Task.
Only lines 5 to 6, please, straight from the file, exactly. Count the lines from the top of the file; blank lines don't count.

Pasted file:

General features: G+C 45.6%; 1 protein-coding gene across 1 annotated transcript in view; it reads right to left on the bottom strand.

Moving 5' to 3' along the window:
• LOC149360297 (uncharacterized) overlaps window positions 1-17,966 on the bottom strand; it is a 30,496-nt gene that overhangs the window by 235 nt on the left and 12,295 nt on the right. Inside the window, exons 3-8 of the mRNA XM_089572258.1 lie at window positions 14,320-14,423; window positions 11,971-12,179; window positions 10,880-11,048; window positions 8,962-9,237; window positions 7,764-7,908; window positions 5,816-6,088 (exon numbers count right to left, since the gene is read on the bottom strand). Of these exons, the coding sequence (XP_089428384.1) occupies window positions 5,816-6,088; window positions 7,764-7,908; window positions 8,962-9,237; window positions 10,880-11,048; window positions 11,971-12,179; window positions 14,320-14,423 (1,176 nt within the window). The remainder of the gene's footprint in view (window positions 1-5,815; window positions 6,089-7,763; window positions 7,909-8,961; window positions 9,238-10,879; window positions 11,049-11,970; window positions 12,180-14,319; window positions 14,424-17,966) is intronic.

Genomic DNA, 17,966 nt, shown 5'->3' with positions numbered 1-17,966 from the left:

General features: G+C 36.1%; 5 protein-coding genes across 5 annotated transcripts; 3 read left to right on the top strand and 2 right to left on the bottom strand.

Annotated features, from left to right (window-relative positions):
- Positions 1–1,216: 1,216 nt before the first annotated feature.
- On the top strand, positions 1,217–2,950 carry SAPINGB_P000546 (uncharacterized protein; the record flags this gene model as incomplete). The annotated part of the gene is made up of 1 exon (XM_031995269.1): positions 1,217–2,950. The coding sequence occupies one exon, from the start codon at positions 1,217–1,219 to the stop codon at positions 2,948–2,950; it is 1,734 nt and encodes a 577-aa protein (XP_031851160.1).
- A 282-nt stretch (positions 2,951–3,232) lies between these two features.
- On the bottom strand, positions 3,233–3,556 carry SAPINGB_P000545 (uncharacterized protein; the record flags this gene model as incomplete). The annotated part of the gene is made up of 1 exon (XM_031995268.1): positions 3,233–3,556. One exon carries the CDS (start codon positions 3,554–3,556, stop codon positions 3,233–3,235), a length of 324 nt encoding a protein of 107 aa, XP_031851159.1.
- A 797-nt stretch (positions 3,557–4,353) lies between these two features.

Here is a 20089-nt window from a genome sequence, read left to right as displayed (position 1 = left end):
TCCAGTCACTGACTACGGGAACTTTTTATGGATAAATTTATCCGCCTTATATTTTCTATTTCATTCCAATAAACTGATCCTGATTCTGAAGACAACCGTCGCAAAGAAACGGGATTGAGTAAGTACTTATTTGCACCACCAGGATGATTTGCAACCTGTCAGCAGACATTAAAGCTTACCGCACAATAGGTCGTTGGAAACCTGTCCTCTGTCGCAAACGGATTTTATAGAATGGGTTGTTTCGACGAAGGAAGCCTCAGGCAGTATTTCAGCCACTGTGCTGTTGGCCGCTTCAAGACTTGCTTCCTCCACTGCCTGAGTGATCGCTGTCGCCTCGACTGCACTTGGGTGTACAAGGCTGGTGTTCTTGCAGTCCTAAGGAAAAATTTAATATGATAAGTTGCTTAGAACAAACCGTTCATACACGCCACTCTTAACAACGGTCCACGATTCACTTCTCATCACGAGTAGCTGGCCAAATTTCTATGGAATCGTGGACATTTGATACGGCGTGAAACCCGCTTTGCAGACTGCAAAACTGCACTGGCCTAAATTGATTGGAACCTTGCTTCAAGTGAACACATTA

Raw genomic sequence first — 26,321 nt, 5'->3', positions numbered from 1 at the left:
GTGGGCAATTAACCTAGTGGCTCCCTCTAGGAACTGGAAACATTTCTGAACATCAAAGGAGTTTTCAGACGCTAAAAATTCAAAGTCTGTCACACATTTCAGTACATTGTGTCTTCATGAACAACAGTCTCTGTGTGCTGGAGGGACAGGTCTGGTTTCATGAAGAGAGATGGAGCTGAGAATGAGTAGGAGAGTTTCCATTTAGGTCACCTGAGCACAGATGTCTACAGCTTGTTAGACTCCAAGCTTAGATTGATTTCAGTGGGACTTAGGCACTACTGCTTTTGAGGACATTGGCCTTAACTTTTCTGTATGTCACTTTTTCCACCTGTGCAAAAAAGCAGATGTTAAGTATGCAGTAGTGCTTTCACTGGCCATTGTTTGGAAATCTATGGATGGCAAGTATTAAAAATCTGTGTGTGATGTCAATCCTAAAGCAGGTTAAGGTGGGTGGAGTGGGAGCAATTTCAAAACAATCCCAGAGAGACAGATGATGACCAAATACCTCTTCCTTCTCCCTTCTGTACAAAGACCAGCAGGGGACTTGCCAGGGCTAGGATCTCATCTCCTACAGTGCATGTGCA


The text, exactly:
General features: G+C 36.1%; 5 protein-coding genes across 5 annotated transcripts; 3 read left to right on the top strand and 2 right to left on the bottom strand.

Annotated features, from left to right (window-relative positions):